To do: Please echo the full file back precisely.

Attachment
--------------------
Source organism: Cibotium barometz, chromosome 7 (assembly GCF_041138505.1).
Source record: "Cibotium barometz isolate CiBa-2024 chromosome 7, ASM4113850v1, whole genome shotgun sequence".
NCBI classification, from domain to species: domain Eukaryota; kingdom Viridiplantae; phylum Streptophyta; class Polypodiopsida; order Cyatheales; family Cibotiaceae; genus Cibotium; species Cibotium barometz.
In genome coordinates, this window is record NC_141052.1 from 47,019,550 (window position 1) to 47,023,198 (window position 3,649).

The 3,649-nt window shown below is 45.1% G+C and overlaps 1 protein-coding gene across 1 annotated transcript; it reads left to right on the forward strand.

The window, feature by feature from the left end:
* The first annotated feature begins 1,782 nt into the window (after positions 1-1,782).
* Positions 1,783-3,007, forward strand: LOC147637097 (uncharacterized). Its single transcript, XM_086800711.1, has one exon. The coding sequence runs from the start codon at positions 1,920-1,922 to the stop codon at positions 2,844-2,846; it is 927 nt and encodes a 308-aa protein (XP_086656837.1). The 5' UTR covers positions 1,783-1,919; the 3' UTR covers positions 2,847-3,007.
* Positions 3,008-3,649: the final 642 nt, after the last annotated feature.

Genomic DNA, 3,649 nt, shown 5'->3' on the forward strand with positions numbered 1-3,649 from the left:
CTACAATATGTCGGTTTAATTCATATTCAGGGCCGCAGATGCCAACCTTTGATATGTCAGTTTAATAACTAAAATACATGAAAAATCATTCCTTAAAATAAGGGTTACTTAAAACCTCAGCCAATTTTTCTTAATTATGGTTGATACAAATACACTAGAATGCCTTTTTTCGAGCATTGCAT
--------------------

Source organism: Cibotium barometz, chromosome 7 (assembly GCF_041138505.1).
Source record: "Cibotium barometz isolate CiBa-2024 chromosome 7, ASM4113850v1, whole genome shotgun sequence".
NCBI classification, from domain to species: domain Eukaryota; kingdom Viridiplantae; phylum Streptophyta; class Polypodiopsida; order Cyatheales; family Cibotiaceae; genus Cibotium; species Cibotium barometz.
In genome coordinates, this window is record NC_141052.1 from 47,019,550 (window position 1) to 47,023,198 (window position 3,649).

The 3,649-nt window shown below is 45.1% G+C and overlaps 1 protein-coding gene across 1 annotated transcript; it reads left to right on the forward strand.

The window, feature by feature from the left end:
* The first annotated feature begins 1,782 nt into the window (after positions 1-1,782).
* Positions 1,783-3,007, forward strand: LOC147637097 (uncharacterized). Its single transcript, XM_086800711.1, has one exon. The coding sequence runs from the start codon at positions 1,920-1,922 to the stop codon at positions 2,844-2,846; it is 927 nt and encodes a 308-aa protein (XP_086656837.1). The 5' UTR covers positions 1,783-1,919; the 3' UTR covers positions 2,847-3,007.
* Positions 3,008-3,649: the final 642 nt, after the last annotated feature.

Genomic DNA, 3,649 nt, shown 5'->3' on the forward strand with positions numbered 1-3,649 from the left:
CTACAATATGTCGGTTTAATTCATATTCAGGGCCGCAGATGCCAACCTTTGATATGTCAGTTTAATAACTAAAATACATGAAAAATCATTCCTTAAAATAAGGGTTACTTAAAACCTCAGCCAATTTTTCTTAATTATGGTTGATACAAATACACTAGAATGCCTTTTTTCGAGCATTGCAT